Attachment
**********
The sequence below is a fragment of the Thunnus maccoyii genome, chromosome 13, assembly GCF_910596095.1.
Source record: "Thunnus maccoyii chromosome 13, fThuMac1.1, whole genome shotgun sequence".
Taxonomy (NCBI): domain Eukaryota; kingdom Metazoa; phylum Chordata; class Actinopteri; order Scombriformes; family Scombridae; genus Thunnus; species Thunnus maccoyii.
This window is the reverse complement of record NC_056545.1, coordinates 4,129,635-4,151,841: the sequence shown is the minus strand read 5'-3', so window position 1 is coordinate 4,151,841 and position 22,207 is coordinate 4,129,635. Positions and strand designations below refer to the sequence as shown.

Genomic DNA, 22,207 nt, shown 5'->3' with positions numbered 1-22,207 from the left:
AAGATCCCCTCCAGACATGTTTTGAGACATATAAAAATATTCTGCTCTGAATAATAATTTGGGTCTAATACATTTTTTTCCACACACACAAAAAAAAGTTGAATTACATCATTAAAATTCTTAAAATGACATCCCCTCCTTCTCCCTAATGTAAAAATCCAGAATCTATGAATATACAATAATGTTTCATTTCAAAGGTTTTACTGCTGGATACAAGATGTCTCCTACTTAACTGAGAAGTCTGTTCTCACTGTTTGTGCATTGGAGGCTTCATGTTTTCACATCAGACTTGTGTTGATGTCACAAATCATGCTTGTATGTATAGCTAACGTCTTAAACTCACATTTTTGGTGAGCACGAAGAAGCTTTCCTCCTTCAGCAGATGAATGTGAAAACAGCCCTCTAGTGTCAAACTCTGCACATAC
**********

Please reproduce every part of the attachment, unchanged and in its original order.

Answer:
The sequence below is a fragment of the Thunnus maccoyii genome, chromosome 13, assembly GCF_910596095.1.
Source record: "Thunnus maccoyii chromosome 13, fThuMac1.1, whole genome shotgun sequence".
Taxonomy (NCBI): domain Eukaryota; kingdom Metazoa; phylum Chordata; class Actinopteri; order Scombriformes; family Scombridae; genus Thunnus; species Thunnus maccoyii.
This window is the reverse complement of record NC_056545.1, coordinates 4,129,635-4,151,841: the sequence shown is the minus strand read 5'-3', so window position 1 is coordinate 4,151,841 and position 22,207 is coordinate 4,129,635. Positions and strand designations below refer to the sequence as shown.

Genomic DNA, 22,207 nt, shown 5'->3' with positions numbered 1-22,207 from the left:
AAGATCCCCTCCAGACATGTTTTGAGACATATAAAAATATTCTGCTCTGAATAATAATTTGGGTCTAATACATTTTTTTCCACACACACAAAAAAAAGTTGAATTACATCATTAAAATTCTTAAAATGACATCCCCTCCTTCTCCCTAATGTAAAAATCCAGAATCTATGAATATACAATAATGTTTCATTTCAAAGGTTTTACTGCTGGATACAAGATGTCTCCTACTTAACTGAGAAGTCTGTTCTCACTGTTTGTGCATTGGAGGCTTCATGTTTTCACATCAGACTTGTGTTGATGTCACAAATCATGCTTGTATGTATAGCTAACGTCTTAAACTCACATTTTTGGTGAGCACGAAGAAGCTTTCCTCCTTCAGCAGATGAATGTGAAAACAGCCCTCTAGTGTCAAACTCTGCACATAC